– Mysterious bandits are raiding near the road leading to town, attacking caravans.
These can all be quests that you can give to your players through the character of Groth. You can even give them the choice between the three scenarios, or just straight up give them all three, period.
There has to be a reward for the quests too, obviously – usually money, but feel free to improvise.
Now I hear some of you picky impatient readers saying “but how does this help with worldbuilding?” Well now, let me tell you!
Why Quests Add Value to Your World Building
Use Relevant Characters
First of all, by simply thinking of quests that fit a character, you’re thinking about the character. About who they are and what they want. Sure, this can be pretty basic – it doesn’t take a genius to think that the town leader wants to protect the town. Even so, it’s a good exercise. And later on, when you have experience, you can try for more difficult and nebulous connections.
Remember the blacksmith asking about silk? If you do manage to make that connection convincing and relevant, you’ve made the blacksmith into an interesting character along the way.
Weave a Story
The second way that quests help worldbuilding is by expanding upon them. Let’s take, for example, the quest about the dinosaurs attacking the town’s cattle. At first glance, this is pretty straightforward. And you can keep it that way too, if you like!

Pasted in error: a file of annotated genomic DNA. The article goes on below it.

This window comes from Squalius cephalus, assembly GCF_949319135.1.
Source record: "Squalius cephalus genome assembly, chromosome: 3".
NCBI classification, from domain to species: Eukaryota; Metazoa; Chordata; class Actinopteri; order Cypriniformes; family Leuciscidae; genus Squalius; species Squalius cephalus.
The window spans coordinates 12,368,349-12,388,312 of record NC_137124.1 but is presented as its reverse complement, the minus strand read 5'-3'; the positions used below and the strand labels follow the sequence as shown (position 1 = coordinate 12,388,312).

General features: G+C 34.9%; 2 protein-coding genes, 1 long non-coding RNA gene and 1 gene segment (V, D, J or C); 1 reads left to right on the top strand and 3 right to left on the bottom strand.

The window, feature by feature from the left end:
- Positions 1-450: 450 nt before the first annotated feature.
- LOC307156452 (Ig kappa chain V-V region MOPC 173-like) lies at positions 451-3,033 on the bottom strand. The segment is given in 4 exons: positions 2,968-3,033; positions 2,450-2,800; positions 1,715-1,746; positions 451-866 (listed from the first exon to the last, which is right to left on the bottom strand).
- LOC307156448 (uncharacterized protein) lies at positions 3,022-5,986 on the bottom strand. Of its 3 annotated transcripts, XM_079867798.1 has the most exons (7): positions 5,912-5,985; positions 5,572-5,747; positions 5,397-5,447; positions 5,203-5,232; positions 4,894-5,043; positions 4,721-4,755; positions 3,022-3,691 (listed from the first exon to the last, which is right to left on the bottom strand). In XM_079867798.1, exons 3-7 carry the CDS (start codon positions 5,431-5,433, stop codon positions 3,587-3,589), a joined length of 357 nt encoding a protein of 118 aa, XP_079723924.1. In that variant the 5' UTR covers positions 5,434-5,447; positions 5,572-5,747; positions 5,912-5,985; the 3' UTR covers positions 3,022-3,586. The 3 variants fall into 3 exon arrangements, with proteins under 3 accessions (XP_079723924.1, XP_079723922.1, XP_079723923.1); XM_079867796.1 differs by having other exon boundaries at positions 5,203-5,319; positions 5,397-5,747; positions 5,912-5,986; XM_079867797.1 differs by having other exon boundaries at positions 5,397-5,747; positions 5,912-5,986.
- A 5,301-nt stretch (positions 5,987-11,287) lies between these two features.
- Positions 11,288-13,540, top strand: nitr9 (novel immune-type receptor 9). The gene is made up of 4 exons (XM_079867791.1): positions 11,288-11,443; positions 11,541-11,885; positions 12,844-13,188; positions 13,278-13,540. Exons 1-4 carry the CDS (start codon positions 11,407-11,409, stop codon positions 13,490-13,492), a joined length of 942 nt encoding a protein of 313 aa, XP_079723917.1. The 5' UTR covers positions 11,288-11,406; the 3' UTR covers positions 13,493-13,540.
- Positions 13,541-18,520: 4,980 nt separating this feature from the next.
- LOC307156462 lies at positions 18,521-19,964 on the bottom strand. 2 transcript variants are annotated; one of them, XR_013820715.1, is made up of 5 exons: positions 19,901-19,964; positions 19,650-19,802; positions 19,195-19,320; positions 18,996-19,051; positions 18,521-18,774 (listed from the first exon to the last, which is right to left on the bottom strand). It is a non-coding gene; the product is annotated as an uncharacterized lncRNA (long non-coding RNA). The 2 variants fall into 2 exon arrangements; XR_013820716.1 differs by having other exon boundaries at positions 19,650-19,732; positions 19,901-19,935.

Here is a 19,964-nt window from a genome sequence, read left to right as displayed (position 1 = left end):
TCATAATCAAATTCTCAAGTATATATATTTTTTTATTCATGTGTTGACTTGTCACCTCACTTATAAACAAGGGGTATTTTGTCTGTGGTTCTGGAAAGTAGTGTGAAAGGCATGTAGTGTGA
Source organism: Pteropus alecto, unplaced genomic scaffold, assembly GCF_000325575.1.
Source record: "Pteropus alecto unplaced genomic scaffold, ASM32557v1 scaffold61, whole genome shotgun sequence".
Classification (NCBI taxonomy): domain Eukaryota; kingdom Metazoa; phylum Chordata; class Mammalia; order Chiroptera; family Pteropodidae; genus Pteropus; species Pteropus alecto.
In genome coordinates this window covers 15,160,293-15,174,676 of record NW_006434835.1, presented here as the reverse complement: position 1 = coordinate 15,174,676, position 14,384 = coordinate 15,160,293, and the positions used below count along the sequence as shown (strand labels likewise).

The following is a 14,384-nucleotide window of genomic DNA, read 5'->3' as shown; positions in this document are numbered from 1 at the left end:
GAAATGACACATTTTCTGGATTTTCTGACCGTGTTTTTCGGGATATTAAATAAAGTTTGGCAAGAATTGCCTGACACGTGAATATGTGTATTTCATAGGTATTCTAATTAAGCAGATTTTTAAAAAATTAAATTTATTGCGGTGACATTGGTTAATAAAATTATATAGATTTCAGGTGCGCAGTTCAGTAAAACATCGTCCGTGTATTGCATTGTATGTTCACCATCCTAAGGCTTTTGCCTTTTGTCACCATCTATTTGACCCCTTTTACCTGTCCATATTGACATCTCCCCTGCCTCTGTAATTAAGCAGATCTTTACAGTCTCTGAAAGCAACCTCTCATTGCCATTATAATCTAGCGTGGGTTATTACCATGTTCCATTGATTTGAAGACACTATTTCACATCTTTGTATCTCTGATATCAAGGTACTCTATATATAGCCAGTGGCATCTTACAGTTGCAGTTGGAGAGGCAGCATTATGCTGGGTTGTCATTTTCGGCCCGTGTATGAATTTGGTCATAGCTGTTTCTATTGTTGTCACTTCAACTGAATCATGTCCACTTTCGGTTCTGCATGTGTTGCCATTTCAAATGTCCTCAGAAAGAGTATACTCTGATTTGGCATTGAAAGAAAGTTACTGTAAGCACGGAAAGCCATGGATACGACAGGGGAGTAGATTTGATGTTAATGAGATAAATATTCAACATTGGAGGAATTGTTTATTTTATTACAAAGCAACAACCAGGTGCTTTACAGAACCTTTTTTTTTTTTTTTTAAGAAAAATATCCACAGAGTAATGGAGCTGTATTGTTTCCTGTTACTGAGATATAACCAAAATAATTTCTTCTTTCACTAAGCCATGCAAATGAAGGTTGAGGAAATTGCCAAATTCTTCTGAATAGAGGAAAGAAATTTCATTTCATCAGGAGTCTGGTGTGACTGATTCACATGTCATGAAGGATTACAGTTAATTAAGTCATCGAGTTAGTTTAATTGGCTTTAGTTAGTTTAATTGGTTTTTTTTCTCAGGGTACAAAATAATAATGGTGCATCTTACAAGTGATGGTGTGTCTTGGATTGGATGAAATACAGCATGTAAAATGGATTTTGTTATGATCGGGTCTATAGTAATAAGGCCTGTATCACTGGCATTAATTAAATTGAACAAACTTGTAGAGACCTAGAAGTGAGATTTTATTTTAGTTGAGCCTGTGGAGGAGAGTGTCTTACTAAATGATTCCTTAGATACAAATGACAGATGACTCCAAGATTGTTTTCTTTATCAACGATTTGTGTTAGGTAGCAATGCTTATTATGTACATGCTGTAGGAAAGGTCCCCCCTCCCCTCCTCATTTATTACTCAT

But what if there was a deeper reason behind the dinosaur attack? What if someone is causing the dinosaurs to attack cattle, making them hostile, seeking to take total control of them? Well, now you’ve got yourself a story. And at the same time, this expands our world building.
Let’s say the person behind this plot is some sort of shaman figure. We need to figure out some stuff about them – are there more like him? Are they a part of some order, or is an order already trying to stop them? What made them want to take control of dinosaurs?
By the end of this line of thinking, you might have a shaman order active in your world, which can be friends or enemies of your players. Similarly, if you take the bandit raids we mentioned above, you can create a thieves’ guild to roam around your world.
These organizations are essentially links. When the players eventually move to another town or city in your adventure, you can present them again, so the players feel like they have some semblance of control, or of knowing what’s going on and who’s who.
A World Isn’t Built in a Day
Can’t say it enough: it’s important to once again keep it simple, and build off of that simplicity incrementally. Some quests are exactly what they seem, nothing more. If every quest you give your players has a deep story behind it, by the fifth time you’re playing you’ll need a PowerPoint presentation to keep all the things straight. Consider yourself warned.
Now that we saw how to use quests to build out your world, I’ll leave you with a piece of relevant information: DnD Speak. This is a page full of shortcuts for creating your own world. Basically, it’s got a bunch of generators – for things like taverns and NPCs, for example – as well as some cool lists of 100 things… One hundred traveling merchants, 100 activities to do at a fair, and more. This is always useful to have on hand when you want to throw random stuff at your players.
Now as you were! And while you’re at it, go grab some LEGO bricks and minifigures and start visualizing your world. That wasn’t so bad, right?